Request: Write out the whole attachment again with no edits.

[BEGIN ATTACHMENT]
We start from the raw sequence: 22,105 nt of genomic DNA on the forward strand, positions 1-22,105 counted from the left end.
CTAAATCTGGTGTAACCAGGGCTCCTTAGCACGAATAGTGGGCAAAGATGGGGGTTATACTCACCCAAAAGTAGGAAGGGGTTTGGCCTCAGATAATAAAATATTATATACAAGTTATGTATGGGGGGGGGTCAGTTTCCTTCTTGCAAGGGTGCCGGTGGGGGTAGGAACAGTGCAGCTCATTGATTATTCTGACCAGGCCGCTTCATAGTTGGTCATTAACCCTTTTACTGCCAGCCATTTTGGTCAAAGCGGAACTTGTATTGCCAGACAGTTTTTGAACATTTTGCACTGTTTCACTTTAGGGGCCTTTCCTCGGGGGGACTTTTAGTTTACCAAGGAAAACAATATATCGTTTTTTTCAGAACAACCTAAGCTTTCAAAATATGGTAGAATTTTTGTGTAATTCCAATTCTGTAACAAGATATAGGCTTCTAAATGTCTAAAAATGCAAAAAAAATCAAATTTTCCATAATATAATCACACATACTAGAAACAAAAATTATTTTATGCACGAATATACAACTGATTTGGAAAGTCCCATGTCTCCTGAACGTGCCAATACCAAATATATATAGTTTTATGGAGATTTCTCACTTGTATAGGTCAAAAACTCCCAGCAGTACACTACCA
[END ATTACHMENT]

We start from the raw sequence: 22,105 nt of genomic DNA on the forward strand, positions 1-22,105 counted from the left end.
CTAAATCTGGTGTAACCAGGGCTCCTTAGCACGAATAGTGGGCAAAGATGGGGGTTATACTCACCCAAAAGTAGGAAGGGGTTTGGCCTCAGATAATAAAATATTATATACAAGTTATGTATGGGGGGGGGTCAGTTTCCTTCTTGCAAGGGTGCCGGTGGGGGTAGGAACAGTGCAGCTCATTGATTATTCTGACCAGGCCGCTTCATAGTTGGTCATTAACCCTTTTACTGCCAGCCATTTTGGTCAAAGCGGAACTTGTATTGCCAGACAGTTTTTGAACATTTTGCACTGTTTCACTTTAGGGGCCTTTCCTCGGGGGGACTTTTAGTTTACCAAGGAAAACAATATATCGTTTTTTTCAGAACAACCTAAGCTTTCAAAATATGGTAGAATTTTTGTGTAATTCCAATTCTGTAACAAGATATAGGCTTCTAAATGTCTAAAAATGCAAAAAAAATCAAATTTTCCATAATATAATCACACATACTAGAAACAAAAATTATTTTATGCACGAATATACAACTGATTTGGAAAGTCCCATGTCTCCTGAACGTGCCAATACCAAATATATATAGTTTTATGGAGATTTCTCACTTGTATAGGTCAAAAACTCCCAGCAGTACACTACCA